Four Arab countries were listed among the top seven most “miserable” countries worldwide. This included Yemen at the seventh spot, Sudan ranking fifth, Lebanon placing fourth, and Syria in the third position, according to the Global Misery Index in 2022.
This index tracks various aspects, including education, health, and individual income, in each country.
Topping the misery chart was Zimbabwe, while Ukraine, amidst its harsh war with Russia, was eighth.
The Global Misery Index calculates these rankings using a formula that adds up inflation, double the unemployment rate, and bank-lending rates, subtracting the annual percentage change in real GDP per capita.
Similar to Zimbabwe, Lebanon’s skyrocketing inflation significantly contributed to its high misery rank, according to economist Steve Hanke.
Meanwhile, ongoing conflicts over several years in Syria and Yemen, along with recent clashes in Sudan, were principal reasons for their positions on this ‘misery’ ranking.
Another famous tool used for the comparison of the development of countries around the world is the Human Development Index, which takes into account such factors as life expectancy at birth, literacy rate, education level, and gross national income (GNI) per capita.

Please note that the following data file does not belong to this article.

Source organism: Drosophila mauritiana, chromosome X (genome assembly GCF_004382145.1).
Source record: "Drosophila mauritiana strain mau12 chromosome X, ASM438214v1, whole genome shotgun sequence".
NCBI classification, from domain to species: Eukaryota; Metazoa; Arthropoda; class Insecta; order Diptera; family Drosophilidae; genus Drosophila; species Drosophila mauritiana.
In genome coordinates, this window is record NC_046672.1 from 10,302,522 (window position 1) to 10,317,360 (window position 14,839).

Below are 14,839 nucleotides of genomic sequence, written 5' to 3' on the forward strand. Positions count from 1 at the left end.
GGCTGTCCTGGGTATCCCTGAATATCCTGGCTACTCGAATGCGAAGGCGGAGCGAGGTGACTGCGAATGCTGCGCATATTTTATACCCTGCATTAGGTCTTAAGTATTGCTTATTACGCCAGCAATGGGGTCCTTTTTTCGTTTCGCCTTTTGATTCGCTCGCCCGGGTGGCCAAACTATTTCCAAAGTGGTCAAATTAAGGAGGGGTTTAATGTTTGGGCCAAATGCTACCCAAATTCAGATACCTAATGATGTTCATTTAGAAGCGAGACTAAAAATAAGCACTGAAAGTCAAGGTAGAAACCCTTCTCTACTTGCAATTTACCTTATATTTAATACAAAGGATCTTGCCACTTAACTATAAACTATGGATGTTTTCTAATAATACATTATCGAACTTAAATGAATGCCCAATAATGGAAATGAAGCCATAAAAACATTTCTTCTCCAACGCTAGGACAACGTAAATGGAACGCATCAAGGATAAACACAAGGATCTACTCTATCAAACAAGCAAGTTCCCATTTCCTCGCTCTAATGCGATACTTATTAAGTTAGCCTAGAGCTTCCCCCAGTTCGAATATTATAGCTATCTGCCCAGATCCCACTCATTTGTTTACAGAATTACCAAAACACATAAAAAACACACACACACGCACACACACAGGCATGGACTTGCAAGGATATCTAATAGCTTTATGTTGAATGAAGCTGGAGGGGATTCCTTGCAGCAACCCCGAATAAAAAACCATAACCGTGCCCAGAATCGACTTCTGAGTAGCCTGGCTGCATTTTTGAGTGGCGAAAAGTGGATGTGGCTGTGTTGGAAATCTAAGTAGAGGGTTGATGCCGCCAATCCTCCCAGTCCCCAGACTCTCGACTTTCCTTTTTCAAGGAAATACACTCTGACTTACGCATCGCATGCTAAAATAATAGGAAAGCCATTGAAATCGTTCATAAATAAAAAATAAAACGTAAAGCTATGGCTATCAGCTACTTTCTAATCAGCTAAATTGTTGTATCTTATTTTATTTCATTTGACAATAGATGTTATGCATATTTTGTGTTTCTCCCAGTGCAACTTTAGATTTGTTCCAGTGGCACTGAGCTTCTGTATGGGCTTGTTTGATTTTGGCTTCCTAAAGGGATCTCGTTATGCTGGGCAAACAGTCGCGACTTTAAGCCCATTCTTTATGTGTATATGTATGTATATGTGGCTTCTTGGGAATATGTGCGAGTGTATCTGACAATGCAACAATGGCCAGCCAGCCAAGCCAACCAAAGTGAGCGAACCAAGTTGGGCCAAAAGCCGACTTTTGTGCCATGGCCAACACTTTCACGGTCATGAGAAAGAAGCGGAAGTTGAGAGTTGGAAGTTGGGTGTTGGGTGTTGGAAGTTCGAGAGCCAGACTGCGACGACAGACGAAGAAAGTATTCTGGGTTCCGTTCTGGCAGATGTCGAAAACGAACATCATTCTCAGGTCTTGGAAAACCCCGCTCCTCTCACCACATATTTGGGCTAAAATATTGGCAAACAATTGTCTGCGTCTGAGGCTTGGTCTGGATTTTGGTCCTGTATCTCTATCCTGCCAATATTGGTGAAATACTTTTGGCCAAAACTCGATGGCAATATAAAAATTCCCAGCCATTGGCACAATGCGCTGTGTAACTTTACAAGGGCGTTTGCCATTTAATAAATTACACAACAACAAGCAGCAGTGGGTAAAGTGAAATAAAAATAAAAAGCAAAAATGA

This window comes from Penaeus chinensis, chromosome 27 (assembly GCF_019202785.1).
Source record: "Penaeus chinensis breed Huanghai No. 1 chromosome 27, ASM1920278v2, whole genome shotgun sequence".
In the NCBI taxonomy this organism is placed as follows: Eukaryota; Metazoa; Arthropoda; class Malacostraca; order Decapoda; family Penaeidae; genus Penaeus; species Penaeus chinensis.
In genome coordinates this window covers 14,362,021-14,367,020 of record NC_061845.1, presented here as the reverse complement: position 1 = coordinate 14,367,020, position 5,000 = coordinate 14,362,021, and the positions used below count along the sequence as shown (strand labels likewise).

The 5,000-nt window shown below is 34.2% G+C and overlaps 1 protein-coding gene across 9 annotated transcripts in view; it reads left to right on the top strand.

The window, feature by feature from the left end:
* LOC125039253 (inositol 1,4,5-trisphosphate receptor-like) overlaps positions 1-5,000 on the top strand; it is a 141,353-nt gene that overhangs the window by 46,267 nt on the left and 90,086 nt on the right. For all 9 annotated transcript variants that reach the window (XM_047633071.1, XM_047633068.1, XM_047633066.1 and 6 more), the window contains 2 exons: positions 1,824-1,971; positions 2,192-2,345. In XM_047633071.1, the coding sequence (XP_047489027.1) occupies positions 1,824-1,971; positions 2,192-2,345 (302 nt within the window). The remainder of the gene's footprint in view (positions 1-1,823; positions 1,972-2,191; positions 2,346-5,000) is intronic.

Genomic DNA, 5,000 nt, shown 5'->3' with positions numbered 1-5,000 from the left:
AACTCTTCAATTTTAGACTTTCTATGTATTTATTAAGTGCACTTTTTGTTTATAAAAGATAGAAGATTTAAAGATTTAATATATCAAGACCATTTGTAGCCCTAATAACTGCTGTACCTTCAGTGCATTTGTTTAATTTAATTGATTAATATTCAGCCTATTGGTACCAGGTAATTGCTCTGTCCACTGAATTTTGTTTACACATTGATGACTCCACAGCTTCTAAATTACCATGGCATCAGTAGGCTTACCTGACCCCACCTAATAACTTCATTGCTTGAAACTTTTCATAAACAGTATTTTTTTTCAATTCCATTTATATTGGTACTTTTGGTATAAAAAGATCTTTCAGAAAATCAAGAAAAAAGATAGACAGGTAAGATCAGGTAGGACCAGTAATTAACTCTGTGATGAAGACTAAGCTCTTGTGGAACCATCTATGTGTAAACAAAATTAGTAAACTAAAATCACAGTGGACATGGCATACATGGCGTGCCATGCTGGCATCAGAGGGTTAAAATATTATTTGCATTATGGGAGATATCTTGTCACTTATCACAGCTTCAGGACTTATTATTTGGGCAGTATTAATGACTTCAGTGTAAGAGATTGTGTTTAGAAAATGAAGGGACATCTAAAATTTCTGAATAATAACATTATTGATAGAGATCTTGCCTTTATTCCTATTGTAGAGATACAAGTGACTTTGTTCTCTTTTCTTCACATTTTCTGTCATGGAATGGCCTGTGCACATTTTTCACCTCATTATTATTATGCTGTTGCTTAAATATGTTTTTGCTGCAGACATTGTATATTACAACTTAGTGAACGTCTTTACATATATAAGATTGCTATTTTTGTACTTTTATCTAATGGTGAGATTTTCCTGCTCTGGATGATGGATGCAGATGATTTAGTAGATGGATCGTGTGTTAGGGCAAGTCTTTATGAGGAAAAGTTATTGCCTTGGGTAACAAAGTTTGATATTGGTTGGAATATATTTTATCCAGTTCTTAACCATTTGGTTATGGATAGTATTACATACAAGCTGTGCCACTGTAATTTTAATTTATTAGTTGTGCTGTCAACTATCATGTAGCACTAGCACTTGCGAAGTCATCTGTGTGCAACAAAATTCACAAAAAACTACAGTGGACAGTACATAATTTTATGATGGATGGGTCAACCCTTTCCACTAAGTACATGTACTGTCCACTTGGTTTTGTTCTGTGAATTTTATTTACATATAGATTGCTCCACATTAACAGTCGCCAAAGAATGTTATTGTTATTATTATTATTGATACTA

Economic conditions affect life expectancy, which is much higher in the wealthiest regions. With a life expectancy of 85 years, Japan led the ranking of countries with the highest life expectancy in 2020.
On the other hand, Lesotho was the country with the lowest life expectancy, where men were expected to live 50 years as of 2022.
The Global Liveability Index ranks the quality of life in cities around the world, based on political, social, economic, and environmental aspects, such as personal safety and health, education and transport services, and other public services. In 2022, Vienna was ranked as the city with the highest quality of life worldwide.